Of the 2,776 NSA incidents, some 1,904 or 68% involved wiretapping foreign targets abroad, which is the main purpose of the metadata and email surveillance programs. Most of these resulted from technological limitations: When an overseas cell phone is tracked, the NSA often can't tell if its owner has traveled from abroad onto U.S. soil where an individual warrant is required. When the NSA has no reason to believe these "roamers" planned to travel, such errors are "largely unpreventable," the report observes. Is spying on foreigners now supposed to be controversial too?
But even the domestic infractions seem inconsequential, such as call records that were legally obtained but accidentally retained past the deadline for their disposal. Others involve delays in so-called "detasking," or stopping surveillance when a warrant expires or an overseas target is learned to be an American citizen. There is no evidence that such information was misused in any other way.
Mr. Snowden handed the 13-page audit report to the Post reporter earlier this summer, part of what seems to be a leak-on-the-installment-plan strategy. But the non-bombshell loses a lot of its frisson when one learns that these top-secret NSA audits are used to generate compliance reports for congressional oversight. Dianne Feinstein notes in a statement that her Senate Intelligence Committee "has never identified an instance in which the NSA has intentionally abused its authority to conduct surveillance for inappropriate purposes." Not one.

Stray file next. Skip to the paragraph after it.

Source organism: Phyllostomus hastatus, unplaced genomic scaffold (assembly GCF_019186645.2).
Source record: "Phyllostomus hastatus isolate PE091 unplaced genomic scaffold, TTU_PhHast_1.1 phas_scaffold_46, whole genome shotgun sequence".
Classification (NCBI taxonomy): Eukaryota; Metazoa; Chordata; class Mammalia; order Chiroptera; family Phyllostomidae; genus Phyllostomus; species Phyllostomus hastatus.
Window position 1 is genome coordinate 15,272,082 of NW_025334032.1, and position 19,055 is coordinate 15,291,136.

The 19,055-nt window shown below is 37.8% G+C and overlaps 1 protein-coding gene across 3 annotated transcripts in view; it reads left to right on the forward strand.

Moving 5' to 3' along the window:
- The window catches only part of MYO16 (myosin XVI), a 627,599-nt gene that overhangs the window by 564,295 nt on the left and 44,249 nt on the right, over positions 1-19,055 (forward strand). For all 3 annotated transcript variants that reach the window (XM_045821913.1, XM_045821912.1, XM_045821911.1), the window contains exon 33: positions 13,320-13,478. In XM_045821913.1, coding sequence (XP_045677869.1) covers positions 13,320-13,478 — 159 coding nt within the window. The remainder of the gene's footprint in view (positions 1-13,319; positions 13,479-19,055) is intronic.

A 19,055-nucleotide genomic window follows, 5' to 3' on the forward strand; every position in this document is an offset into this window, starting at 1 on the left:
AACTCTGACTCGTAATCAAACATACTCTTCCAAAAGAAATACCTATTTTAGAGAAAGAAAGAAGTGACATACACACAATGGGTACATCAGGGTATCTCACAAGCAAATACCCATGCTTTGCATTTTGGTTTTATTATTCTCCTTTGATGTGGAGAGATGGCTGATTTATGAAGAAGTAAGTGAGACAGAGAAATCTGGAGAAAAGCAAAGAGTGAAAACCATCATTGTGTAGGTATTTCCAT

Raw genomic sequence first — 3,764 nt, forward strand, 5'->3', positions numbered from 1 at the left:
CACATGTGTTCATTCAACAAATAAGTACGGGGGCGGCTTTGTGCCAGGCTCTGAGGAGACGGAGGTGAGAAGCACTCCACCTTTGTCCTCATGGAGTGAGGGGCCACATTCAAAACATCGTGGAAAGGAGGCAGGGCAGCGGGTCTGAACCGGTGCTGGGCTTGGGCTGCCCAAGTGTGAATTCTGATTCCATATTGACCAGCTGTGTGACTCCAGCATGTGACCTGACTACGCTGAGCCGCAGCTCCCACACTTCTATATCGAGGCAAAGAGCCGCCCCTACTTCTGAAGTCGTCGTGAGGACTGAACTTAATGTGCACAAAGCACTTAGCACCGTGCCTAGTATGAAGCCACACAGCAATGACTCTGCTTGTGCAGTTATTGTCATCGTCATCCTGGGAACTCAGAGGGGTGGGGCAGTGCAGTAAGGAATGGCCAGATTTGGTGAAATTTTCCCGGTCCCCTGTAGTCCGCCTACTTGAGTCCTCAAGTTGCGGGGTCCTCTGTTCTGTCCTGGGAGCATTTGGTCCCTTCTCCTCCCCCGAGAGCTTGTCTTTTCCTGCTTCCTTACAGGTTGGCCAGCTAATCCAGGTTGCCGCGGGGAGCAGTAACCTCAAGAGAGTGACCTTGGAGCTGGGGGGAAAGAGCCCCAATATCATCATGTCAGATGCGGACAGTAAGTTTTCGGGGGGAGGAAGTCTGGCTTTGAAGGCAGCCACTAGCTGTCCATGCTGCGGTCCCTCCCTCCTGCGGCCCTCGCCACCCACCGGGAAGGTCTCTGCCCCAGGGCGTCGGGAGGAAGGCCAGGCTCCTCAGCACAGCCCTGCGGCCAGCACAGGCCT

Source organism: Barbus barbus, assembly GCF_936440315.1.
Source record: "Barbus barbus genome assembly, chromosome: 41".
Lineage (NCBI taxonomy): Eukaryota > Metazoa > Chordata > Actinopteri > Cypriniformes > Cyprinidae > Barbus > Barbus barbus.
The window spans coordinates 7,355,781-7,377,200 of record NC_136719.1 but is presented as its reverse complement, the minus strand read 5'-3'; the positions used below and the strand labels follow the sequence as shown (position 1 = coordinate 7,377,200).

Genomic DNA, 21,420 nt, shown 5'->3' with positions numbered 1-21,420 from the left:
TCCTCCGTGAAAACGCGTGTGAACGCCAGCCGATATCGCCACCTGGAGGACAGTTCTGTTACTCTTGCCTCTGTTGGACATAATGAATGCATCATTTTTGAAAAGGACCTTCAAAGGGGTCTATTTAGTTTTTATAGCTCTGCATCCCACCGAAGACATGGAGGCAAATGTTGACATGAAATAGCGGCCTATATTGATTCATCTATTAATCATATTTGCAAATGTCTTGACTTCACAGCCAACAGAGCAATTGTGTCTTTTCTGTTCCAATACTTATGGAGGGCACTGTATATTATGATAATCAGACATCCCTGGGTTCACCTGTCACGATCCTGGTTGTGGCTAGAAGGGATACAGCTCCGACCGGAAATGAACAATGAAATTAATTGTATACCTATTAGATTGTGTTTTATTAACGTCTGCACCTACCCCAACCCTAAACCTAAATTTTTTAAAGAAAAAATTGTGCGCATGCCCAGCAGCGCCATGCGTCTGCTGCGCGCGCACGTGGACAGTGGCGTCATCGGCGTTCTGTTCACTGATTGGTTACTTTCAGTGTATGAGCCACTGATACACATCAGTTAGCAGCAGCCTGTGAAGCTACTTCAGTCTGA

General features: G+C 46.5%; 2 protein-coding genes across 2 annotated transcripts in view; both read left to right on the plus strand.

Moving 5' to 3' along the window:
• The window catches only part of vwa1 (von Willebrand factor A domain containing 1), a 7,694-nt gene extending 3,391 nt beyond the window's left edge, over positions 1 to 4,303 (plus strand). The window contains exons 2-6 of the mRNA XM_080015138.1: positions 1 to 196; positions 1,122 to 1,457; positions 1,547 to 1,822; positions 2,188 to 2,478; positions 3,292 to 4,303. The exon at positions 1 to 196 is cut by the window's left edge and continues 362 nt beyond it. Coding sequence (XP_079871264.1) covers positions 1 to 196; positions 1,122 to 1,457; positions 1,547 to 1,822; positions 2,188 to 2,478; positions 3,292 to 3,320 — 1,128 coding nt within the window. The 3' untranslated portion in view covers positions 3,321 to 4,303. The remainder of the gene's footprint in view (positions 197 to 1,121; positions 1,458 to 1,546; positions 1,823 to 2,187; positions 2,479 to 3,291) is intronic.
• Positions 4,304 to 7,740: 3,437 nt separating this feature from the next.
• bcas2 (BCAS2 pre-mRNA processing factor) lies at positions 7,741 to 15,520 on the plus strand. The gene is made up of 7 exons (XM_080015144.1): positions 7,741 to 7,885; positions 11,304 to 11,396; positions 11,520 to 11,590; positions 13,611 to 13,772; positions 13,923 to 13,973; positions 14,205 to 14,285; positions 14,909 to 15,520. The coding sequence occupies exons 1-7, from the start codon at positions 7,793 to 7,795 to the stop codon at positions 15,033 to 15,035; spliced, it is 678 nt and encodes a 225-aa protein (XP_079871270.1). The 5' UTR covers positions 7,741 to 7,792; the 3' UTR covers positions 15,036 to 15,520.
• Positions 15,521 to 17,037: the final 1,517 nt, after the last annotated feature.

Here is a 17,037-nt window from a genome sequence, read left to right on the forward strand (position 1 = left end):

In other words, the tally so far in this scandal is no deliberate abuse and a handful of minor mistakes in the service of—let's not forget—protecting the country from terrorist attacks. If the quality control rate is supposed to be 0%, then we are asking more than we do from any human endeavor.
But even that wouldn't appease the anti-antiterror lobby that thinks any such surveillance is by definition an "abuse," however trivial the costs and important the benefits. In this latest case they've managed to portray an agency aggressively monitoring its surveillance as a reason to shut it down. The real "incidents" that this political agenda will generate are more dead Americans.
A version of this article appeared August 19, 2013